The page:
April 12, 2007

City Paper Article on The Wine School of Philadelphia

If you’ve read my profile recently, you know I’ve been taking classes at The Wine School of Philadelphia, which was founded by Keith Wallace.

The classes have been validating in a lot of ways; the analytical way I have been approaching and deconstructing wine is directly in line with the school’s philosophy. At the same time, though, Keith and his colleague, Brian Freedman, have taught me so many new things. As a result, the course has been profoundly empowering—I’ve learned to identify characteristics about a wine from just one sip that I never thought were possible, things that highly-paid sommeliers can’t identify. It’s scary, actually. The funny thing is that you could do it too. It’s not supernatural. In fact, it’s imminently teachable.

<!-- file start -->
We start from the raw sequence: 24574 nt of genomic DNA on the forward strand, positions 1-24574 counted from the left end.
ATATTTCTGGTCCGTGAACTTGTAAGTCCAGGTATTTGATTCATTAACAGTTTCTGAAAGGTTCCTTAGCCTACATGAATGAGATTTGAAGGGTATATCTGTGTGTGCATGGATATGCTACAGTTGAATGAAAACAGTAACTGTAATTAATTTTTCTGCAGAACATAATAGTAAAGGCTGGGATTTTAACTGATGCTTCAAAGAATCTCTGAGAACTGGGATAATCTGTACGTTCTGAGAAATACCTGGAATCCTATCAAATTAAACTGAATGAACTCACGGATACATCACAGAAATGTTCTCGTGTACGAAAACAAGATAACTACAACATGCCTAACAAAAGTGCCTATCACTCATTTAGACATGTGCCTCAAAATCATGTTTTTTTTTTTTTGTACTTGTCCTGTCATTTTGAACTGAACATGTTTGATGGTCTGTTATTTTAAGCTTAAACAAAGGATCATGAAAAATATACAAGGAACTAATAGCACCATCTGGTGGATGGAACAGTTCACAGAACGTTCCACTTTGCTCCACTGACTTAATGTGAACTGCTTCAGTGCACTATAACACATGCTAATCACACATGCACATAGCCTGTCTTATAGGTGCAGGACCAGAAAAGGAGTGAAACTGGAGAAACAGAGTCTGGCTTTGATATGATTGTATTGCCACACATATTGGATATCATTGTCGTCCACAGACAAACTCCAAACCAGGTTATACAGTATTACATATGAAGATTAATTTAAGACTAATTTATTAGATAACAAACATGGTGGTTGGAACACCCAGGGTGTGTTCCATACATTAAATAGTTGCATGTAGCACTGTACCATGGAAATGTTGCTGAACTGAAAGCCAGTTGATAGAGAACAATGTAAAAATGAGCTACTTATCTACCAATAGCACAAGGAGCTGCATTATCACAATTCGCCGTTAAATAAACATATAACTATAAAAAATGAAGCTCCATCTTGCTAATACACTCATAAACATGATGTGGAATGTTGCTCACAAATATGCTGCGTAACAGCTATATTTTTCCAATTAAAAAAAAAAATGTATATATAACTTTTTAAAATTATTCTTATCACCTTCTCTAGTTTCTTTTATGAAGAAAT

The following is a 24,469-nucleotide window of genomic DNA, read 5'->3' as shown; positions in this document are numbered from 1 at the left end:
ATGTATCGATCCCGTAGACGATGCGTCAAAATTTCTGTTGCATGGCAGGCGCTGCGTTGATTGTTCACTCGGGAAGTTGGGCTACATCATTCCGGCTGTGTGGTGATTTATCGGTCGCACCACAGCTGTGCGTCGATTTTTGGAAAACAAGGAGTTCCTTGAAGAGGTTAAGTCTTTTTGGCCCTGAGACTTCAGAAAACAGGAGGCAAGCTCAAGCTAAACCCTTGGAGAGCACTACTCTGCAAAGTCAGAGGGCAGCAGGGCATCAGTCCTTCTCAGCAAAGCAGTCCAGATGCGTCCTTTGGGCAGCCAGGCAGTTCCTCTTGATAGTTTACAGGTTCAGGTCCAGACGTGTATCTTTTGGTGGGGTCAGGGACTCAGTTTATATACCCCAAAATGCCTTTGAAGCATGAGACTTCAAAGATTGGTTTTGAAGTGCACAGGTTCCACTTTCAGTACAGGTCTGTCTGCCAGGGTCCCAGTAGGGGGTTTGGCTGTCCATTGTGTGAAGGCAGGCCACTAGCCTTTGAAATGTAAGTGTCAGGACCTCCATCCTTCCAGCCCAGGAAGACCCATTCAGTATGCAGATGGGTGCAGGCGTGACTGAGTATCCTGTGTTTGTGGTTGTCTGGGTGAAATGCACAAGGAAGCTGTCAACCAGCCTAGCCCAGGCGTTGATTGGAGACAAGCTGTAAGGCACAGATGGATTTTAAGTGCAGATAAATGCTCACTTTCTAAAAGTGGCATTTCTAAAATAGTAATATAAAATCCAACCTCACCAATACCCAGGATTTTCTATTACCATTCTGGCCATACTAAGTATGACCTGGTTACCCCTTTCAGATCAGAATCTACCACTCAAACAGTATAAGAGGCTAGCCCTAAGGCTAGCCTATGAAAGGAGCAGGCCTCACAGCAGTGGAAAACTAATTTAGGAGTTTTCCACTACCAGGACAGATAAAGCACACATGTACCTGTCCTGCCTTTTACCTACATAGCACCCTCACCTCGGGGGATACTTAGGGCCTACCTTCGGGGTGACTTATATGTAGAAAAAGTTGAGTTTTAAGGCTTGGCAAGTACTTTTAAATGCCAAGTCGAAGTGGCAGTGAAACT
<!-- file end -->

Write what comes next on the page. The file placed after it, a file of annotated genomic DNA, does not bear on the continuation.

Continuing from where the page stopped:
When the City Paper put out the call for freelance writers, I pitched a piece on The Wine School of Philadelphia and they liked it. The article I wrote appears in this week’s issue of the City Paper.

In addition to the Foundation Program I wrote about, The Wine School also offers individual classes that are rooted in the same sensory-based philosophy for as low as $37.99. In Wine 101, for example, they cover the nine basic varietals and dispel popular myths about wine, including the sulfite myth and the belief that you need a different glass for each type of wine.

Also, please check out this week's Small Bites section of City Paper. I profile the Argiolas 2005 Costamolino Vermentino. The creaminess I describe is the result of a process known as partial malolactic fermentation, which I was able to identify instinctively thanks to the skills I learned from Keith and Brian.

2 comments:

Urban Vegan said...

congrats on your article. I really should get more educated about wine--I know the basics, but that's it.

Anonymous said...

Great article & long overdue.